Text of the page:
Community voices on climate, peace and security: Zambia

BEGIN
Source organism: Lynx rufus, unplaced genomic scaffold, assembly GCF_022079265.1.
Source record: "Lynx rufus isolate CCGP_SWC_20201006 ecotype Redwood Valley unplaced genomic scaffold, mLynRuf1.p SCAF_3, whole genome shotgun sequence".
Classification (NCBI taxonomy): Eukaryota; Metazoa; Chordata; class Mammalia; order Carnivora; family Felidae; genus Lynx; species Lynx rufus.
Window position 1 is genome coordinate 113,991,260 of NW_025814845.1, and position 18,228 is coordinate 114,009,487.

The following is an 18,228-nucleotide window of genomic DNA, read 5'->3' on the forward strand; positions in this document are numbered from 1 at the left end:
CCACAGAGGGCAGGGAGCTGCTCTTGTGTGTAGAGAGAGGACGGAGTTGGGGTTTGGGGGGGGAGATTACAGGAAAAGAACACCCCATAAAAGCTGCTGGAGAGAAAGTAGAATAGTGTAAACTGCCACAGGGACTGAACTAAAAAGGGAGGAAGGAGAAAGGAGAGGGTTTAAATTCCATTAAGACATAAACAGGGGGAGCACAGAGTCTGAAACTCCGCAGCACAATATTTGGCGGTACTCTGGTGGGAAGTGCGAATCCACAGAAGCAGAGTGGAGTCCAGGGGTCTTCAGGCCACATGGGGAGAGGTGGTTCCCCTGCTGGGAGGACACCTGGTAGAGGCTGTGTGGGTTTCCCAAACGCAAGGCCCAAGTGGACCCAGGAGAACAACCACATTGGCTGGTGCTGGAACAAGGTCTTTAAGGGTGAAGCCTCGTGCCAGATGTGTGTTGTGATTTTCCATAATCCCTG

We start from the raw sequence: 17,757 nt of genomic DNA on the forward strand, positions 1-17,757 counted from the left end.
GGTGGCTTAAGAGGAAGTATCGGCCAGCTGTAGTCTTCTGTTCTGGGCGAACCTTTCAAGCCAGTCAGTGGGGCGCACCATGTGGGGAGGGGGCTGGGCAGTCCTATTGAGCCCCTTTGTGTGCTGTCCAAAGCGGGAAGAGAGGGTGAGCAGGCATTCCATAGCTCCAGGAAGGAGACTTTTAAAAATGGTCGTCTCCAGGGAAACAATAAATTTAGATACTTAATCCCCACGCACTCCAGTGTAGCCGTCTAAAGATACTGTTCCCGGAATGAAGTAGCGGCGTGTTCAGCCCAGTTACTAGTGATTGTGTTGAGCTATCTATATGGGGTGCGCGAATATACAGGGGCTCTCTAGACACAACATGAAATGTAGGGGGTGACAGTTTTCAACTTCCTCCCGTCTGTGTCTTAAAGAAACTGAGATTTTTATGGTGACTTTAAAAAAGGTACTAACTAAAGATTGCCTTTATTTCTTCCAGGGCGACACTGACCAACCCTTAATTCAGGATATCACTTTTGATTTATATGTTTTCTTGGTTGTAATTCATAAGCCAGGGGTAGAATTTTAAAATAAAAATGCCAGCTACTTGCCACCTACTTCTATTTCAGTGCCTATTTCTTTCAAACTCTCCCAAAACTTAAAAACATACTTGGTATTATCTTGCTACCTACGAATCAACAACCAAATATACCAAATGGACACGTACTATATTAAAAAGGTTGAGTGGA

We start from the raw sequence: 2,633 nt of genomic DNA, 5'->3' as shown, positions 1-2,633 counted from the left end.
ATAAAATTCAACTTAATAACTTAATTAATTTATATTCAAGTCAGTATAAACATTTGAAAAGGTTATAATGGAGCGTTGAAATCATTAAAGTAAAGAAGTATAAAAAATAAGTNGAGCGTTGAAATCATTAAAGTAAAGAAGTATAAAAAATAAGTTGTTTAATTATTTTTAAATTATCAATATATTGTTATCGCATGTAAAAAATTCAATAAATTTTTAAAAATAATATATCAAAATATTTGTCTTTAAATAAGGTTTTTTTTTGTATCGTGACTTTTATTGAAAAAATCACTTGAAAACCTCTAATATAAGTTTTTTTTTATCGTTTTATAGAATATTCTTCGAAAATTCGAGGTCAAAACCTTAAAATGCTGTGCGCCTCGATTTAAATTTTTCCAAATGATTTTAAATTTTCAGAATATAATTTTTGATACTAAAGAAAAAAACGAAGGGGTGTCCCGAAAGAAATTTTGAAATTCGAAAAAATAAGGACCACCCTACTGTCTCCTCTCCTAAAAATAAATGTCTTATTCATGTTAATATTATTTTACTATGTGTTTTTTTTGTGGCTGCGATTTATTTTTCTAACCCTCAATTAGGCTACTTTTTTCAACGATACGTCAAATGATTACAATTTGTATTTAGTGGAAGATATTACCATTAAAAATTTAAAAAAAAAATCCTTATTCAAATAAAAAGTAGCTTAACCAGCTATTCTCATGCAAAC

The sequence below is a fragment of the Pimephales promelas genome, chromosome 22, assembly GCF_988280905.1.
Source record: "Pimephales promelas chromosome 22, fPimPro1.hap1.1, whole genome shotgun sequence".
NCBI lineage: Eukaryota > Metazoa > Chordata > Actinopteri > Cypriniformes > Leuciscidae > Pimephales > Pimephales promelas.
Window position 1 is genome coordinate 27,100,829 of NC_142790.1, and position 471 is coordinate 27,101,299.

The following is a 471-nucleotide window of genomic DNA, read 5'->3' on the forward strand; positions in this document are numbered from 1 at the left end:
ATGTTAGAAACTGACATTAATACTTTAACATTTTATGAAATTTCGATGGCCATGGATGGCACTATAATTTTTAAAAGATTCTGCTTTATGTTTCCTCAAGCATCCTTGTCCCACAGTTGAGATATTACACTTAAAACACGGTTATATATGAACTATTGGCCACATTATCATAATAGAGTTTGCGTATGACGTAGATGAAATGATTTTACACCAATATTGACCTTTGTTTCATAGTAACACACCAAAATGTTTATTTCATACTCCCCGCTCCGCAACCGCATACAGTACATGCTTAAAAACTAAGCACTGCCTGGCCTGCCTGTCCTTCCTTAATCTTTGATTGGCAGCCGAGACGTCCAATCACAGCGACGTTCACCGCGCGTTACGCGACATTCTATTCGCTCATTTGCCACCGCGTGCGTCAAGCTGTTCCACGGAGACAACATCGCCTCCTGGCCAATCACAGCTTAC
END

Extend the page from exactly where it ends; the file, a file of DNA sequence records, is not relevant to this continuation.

This Community Voices on Climate, Peace and Security series report, under CGIAR’s Climate Resilience Initiative, presents the results of a participatory appraisal conducted with residents of two localities across Zambia’s Southern Province. Participants are Tonga farmers and herders hailing from the Muchila ward in Namwala district, and the Lusitu ward in Chirundu district. Based on the qualitative analysis of data gathered through focus group discussions with community members in each locations, we identified four main causal pathways through which the effects of climate change compound to processes of conflict and instability. These pathways are all characterised by the highly influential role of political and cultural institutions, along with economic structures, that perpetuate climate vulnerability and grievances between societal actors. Furthermore, the management of natural resources and the protection of livelihoods as climate adaptation efforts can indeed be the source of cooperation across conflictive groups, thereby helping to build resilient institutions that can moderate the negative disruptive impacts of conflict, while fostering constructive outcomes. Participants in this study came up with actionable proposals which mostly rely on their own collective action, but require support from surrounding policy systems and the international community for their implementation.